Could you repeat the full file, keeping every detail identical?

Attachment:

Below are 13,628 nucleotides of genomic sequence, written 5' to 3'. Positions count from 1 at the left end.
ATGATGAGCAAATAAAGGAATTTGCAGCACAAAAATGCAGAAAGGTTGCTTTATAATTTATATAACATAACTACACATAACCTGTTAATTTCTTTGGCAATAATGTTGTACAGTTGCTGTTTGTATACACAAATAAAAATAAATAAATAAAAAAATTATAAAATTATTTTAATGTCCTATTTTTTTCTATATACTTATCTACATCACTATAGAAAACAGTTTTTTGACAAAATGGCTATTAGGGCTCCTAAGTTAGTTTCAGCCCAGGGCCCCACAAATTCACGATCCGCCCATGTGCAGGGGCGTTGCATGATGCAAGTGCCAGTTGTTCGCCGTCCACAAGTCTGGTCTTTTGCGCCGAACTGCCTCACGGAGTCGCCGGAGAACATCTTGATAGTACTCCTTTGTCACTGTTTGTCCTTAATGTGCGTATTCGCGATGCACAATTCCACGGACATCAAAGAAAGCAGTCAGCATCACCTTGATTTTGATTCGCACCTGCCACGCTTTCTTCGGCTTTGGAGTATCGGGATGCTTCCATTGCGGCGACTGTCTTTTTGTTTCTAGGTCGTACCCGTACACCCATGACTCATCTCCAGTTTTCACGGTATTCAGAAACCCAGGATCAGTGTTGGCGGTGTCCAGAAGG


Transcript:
Below are 13,628 nucleotides of genomic sequence, written 5' to 3'. Positions count from 1 at the left end.
ATGATGAGCAAATAAAGGAATTTGCAGCACAAAAATGCAGAAAGGTTGCTTTATAATTTATATAACATAACTACACATAACCTGTTAATTTCTTTGGCAATAATGTTGTACAGTTGCTGTTTGTATACACAAATAAAAATAAATAAATAAAAAAATTATAAAATTATTTTAATGTCCTATTTTTTTCTATATACTTATCTACATCACTATAGAAAACAGTTTTTTGACAAAATGGCTATTAGGGCTCCTAAGTTAGTTTCAGCCCAGGGCCCCACAAATTCACGATCCGCCCATGTGCAGGGGCGTTGCATGATGCAAGTGCCAGTTGTTCGCCGTCCACAAGTCTGGTCTTTTGCGCCGAACTGCCTCACGGAGTCGCCGGAGAACATCTTGATAGTACTCCTTTGTCACTGTTTGTCCTTAATGTGCGTATTCGCGATGCACAATTCCACGGACATCAAAGAAAGCAGTCAGCATCACCTTGATTTTGATTCGCACCTGCCACGCTTTCTTCGGCTTTGGAGTATCGGGATGCTTCCATTGCGGCGACTGTCTTTTTGTTTCTAGGTCGTACCCGTACACCCATGACTCATCTCCAGTTTTCACGGTATTCAGAAACCCAGGATCAGTGTTGGCGGTGTCCAGAAGG